“How did we lose that system?”
“From the records the courier brought, my Lord, the same way they have taken all of the other systems they have assaulted. With overwhelming numbers.”
The Great Admiral turned and stomped away, trying to calm himself down before he actually hurt the messenger, something he didn’t want to do, lest others be afraid to give him information he was sure not to like.
They are like vermin, he thought of the Klavarta. They reproduced at an unbelievable rate, and unlike most vermin they carried a fearsome sting.
How in the hell did we get ourselves in such a situation, thought the Great Admiral, plopping down in his chair and gesturing for the messenger to leave, then motioned for one of his serving slaves, a moderate sized radially symmetrical mammalian, to bring him a drink. He ran over the situation in his mind, recalling the reports he had read, the videos he had watched.
The Empire had been expanding in this direction, down the Sagittarian arm, as they always had, overrunning other civilizations with a battle or two, then taking them into the Empire. When they met another expanding species, always still in the early stages of their growth as a power, it took some more battles, but in no instance had the fight lasted longer than two or three years. The Ca’cadasan Empire was fulfilling its destiny, and it looked like in two or three thousand more years of steady expansion they would truly rule the entire Galaxy, just as the Gods intended.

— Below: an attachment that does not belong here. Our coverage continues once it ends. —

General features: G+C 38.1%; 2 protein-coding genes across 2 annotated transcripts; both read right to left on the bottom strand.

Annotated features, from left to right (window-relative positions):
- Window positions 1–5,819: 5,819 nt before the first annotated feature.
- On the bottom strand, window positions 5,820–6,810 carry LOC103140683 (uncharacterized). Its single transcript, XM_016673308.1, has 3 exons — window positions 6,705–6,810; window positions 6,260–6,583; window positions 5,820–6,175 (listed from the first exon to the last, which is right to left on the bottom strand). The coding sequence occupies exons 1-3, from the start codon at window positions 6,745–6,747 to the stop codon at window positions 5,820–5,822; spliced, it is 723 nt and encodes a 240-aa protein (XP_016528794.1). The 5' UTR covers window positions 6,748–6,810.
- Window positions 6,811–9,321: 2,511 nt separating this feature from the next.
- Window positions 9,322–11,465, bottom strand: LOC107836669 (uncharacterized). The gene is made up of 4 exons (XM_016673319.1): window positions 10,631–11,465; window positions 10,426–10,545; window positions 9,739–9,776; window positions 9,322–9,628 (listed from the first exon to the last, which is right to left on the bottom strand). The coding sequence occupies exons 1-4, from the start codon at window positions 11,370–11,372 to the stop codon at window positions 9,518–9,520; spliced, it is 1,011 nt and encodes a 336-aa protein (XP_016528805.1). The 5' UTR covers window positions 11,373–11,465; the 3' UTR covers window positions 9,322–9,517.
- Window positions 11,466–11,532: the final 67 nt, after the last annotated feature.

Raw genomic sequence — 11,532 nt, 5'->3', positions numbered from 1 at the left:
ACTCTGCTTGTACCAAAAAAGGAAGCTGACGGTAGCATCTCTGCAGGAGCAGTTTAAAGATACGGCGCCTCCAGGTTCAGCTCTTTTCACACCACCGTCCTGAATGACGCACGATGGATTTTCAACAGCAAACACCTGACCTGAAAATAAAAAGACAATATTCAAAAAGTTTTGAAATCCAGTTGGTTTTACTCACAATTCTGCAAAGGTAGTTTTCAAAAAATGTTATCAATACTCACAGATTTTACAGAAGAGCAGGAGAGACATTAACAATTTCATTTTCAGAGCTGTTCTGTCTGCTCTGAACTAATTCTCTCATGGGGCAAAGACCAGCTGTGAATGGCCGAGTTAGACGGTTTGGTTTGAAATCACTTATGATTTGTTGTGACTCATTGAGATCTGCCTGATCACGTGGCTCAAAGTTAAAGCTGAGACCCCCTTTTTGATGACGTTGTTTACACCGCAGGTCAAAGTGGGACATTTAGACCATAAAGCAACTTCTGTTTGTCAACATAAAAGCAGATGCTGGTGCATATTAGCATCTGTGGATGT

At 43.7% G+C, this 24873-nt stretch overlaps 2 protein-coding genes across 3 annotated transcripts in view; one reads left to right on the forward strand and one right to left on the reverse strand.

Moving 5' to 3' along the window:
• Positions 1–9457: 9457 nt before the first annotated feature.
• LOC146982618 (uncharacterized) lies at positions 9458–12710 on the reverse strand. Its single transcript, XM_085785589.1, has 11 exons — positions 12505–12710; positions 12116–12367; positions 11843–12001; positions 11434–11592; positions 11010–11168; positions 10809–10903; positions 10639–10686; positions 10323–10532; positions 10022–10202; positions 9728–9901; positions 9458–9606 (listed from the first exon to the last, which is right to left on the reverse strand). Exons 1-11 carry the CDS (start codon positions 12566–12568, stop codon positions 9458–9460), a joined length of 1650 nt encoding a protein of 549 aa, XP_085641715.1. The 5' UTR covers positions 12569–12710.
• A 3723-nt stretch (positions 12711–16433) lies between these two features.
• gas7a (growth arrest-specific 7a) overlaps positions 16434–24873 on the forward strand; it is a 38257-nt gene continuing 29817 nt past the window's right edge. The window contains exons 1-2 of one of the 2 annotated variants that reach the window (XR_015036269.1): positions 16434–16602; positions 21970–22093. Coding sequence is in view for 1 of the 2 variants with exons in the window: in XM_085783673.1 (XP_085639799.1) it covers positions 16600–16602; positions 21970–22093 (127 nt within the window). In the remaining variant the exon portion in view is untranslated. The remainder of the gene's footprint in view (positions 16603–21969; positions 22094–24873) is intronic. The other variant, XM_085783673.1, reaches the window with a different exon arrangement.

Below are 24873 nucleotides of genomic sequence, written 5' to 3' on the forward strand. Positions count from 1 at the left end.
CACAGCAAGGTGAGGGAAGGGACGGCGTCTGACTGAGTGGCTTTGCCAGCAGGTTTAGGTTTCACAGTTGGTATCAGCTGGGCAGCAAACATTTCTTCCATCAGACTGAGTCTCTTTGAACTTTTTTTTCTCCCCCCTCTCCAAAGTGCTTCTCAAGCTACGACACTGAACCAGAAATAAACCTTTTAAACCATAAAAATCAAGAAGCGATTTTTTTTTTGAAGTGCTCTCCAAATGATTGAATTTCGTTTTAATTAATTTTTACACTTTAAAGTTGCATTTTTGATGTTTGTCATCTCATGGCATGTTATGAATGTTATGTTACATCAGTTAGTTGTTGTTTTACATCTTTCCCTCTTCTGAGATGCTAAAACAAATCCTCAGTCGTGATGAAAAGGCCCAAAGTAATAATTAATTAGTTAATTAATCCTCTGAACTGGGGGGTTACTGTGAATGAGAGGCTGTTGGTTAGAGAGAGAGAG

And then they had hit the border of the Klavarta, as they called themselves. There was still debate as to whether there were other species in their Empire, which stretched two thousand light years along the Sagittarian and Perseus arms. So far no others had been found, though there was some intelligence that another species actually ruled their Empire, hints gleaned from captives who were otherwise noncompliant to any known interrogation technique.
The unusual thing about that border region, for two hundred light years up to the first Klavartan outpost, was their complete and total lack of intelligent life. One billion two hundred million cubic light years of emptiness as far as intelligence was concerned, an area of several hundred million stars. There were worlds with life, the same number as most regions the Ca’cadasans had already conquered. And there were ruins, everything from stone age encampments to supercities, all burned out. And skeletons, for those sophonts who possessed bony skeletal framework.
The word had spread through the Ca’cadasan Empire and military. A terrible word. Genocide. The Cacada had totally wiped out three intelligent species in the history of the Empire. Really only two if truth be told. One was the communal mind creatures who had actually invaded and conquered the homeworld prior to the Empire. They had been sought out and destroyed in revenge for what they did to the people. The other was an advanced civilization that had stayed in their own system. That species had refused to surrender, and destroyed everything that tried to land on their planet. So the Cacada had been forced to bombard them with missiles moving at near relativistic speeds. Too many missiles had gotten through, and reduced the planet to total lifelessness, along with the intelligent beings that lived there.